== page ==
Canada outlines next steps in transition from open-net pen salmon farming in British Columbia

Ottawa  – Wild Pacific salmon are of great importance to communities in British Columbia, both culturally and economically. However, wild Pacific salmon are facing historic threats and experiencing significant population declines. It is a Government of Canada priority to protect and restore our oceans and coasts. Part of that work includes a mandate commitment to transition from open-net pen salmon aquaculture in British Columbia’s coastal waters in a manner that protects wild salmon, the environment, and the economy.

Today, the Minister of Fisheries, Oceans and the Canadian Coast Guard, the Honourable Joyce Murray, announced the next steps to transition from open-net pen salmon aquaculture in British Columbia, while establishing Canada as a world leader for the next-generation aquaculture industry.

To grow an industry that remains profitable and sustainable, that also measurably reduces or eliminates environmental impacts on wild fish, the transition must be progressively phased in and predictable.

In the coming weeks, Fisheries and Oceans Canada will share the draft framework for transitioning from open-net pen salmon aquaculture. The transition plan will rely on input from the Government of British Columbia, First Nations, industry, local governments, stakeholders, and British Columbians. Consultations will run until early 2023. The feedback received during these consultations will be instrumental in the development of the final transition plan, expected in spring 2023.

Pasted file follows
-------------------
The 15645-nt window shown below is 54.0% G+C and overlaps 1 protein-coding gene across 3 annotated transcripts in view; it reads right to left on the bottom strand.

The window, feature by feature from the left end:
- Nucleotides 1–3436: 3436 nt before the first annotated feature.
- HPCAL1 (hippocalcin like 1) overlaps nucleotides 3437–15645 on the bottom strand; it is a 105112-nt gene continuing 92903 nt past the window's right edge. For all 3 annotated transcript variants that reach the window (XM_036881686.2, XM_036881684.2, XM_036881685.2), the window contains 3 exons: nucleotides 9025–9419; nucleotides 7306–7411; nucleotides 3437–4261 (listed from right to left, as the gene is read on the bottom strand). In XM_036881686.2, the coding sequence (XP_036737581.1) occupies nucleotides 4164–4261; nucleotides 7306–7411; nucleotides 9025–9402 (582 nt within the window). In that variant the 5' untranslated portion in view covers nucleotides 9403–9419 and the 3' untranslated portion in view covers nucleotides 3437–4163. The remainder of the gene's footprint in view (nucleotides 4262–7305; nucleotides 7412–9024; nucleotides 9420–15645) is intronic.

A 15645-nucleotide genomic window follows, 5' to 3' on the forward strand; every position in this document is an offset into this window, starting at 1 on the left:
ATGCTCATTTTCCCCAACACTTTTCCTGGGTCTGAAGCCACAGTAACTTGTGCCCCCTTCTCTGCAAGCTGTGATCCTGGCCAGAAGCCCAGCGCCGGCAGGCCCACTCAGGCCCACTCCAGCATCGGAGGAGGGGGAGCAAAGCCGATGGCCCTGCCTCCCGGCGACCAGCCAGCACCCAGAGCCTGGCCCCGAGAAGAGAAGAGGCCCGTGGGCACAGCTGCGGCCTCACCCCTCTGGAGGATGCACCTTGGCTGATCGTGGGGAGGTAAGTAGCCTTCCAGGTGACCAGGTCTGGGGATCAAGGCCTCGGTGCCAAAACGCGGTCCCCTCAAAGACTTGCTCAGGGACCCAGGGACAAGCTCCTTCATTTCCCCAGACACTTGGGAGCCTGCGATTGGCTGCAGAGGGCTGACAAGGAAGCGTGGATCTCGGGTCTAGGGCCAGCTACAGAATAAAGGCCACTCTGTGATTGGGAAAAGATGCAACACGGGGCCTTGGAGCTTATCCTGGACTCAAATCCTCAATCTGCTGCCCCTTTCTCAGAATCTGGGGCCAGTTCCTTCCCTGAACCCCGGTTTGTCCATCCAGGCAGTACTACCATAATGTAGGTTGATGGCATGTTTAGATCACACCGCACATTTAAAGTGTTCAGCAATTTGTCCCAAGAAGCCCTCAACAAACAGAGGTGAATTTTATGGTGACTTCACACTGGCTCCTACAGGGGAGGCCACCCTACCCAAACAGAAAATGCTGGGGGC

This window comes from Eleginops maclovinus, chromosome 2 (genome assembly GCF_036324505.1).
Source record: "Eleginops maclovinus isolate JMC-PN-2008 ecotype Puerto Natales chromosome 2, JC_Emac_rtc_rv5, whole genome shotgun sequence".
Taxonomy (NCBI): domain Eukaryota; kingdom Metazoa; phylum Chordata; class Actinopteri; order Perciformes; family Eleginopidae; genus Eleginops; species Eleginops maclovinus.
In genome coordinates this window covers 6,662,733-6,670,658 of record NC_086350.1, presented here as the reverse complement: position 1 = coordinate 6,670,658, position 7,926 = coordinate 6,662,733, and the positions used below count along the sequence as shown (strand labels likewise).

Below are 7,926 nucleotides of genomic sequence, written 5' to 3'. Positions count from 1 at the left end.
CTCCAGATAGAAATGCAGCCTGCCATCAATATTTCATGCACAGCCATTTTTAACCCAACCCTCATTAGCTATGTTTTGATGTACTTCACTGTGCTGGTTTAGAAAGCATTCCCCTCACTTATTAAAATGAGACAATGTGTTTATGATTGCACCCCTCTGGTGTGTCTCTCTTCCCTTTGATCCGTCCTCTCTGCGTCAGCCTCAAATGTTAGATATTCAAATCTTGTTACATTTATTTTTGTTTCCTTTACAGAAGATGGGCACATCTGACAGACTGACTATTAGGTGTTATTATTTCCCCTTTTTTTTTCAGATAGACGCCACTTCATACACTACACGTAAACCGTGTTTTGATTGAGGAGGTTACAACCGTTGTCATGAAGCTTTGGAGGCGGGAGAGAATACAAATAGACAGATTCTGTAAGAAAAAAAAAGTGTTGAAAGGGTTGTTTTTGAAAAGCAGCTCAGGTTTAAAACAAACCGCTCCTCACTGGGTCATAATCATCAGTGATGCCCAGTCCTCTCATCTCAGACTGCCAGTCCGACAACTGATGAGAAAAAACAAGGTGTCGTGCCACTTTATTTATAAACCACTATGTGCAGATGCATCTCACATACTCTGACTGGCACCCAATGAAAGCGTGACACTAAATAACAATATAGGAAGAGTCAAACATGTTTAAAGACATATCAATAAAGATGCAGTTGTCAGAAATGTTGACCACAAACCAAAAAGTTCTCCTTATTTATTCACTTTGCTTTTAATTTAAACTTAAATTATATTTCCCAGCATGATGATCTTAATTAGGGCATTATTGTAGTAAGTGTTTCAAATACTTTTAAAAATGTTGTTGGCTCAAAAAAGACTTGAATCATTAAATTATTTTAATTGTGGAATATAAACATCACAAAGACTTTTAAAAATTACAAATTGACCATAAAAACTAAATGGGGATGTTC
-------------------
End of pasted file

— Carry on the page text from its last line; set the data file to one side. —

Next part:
While the transition is being developed, the Minister today also announced a two-year renewal of licences for marine finfish aquaculture facilities outside of the Discovery Islands. These licences include stronger requirements for aquaculture facilities, including the implementation of standardized reporting requirements and sea lice management plans, as well as wild salmon monitoring, all of which will improve the management of the salmon aquaculture industry and help protect wild salmon stocks and their habitat. Today’s decision follows two years of engagement with partners and stakeholders on these new measures. It will allow the industry to continue to operate within the current regulations while the transition plan is being collaboratively developed to define the future of the industry.

Regarding finfish aquaculture facilities in the Discovery Islands, and in response to the April 22, 2022 Federal Court decision, DFO will conduct consultations with First Nations communities and current licence holders in the Discovery Islands on the future of salmon aquaculture licences in this area. These consultations will inform a final decision expected in January 2023 after considering input from all affected parties. While this process is underway, DFO will not reissue licences for Atlantic Salmon facilities in this area.